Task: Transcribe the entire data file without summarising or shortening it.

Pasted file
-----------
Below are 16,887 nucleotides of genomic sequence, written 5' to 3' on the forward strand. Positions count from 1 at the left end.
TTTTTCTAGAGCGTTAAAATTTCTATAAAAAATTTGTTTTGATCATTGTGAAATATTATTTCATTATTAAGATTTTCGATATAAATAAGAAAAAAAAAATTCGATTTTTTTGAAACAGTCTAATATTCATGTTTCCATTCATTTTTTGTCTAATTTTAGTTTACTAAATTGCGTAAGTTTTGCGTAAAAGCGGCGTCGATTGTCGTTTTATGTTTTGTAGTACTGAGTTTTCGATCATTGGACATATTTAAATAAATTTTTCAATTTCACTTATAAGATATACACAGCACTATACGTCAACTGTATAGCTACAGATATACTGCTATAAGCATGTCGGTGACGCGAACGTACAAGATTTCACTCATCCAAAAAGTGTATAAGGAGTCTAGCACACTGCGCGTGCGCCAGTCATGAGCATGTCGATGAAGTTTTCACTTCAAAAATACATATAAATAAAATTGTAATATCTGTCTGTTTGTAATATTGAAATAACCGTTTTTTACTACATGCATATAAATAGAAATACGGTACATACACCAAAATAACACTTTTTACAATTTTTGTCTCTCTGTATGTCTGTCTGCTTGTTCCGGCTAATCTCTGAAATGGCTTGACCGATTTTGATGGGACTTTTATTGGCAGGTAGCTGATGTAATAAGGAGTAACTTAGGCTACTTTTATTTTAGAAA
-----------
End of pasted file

Below are 16,887 nucleotides of genomic sequence, written 5' to 3' on the forward strand. Positions count from 1 at the left end.
TTTTTCTAGAGCGTTAAAATTTCTATAAAAAATTTGTTTTGATCATTGTGAAATATTATTTCATTATTAAGATTTTCGATATAAATAAGAAAAAAAAAATTCGATTTTTTTGAAACAGTCTAATATTCATGTTTCCATTCATTTTTTGTCTAATTTTAGTTTACTAAATTGCGTAAGTTTTGCGTAAAAGCGGCGTCGATTGTCGTTTTATGTTTTGTAGTACTGAGTTTTCGATCATTGGACATATTTAAATAAATTTTTCAATTTCACTTATAAGATATACACAGCACTATACGTCAACTGTATAGCTACAGATATACTGCTATAAGCATGTCGGTGACGCGAACGTACAAGATTTCACTCATCCAAAAAGTGTATAAGGAGTCTAGCACACTGCGCGTGCGCCAGTCATGAGCATGTCGATGAAGTTTTCACTTCAAAAATACATATAAATAAAATTGTAATATCTGTCTGTTTGTAATATTGAAATAACCGTTTTTTACTACATGCATATAAATAGAAATACGGTACATACACCAAAATAACACTTTTTACAATTTTTGTCTCTCTGTATGTCTGTCTGCTTGTTCCGGCTAATCTCTGAAATGGCTTGACCGATTTTGATGGGACTTTTATTGGCAGGTAGCTGATGTAATAAGGAGTAACTTAGGCTACTTTTATTTTAGAAA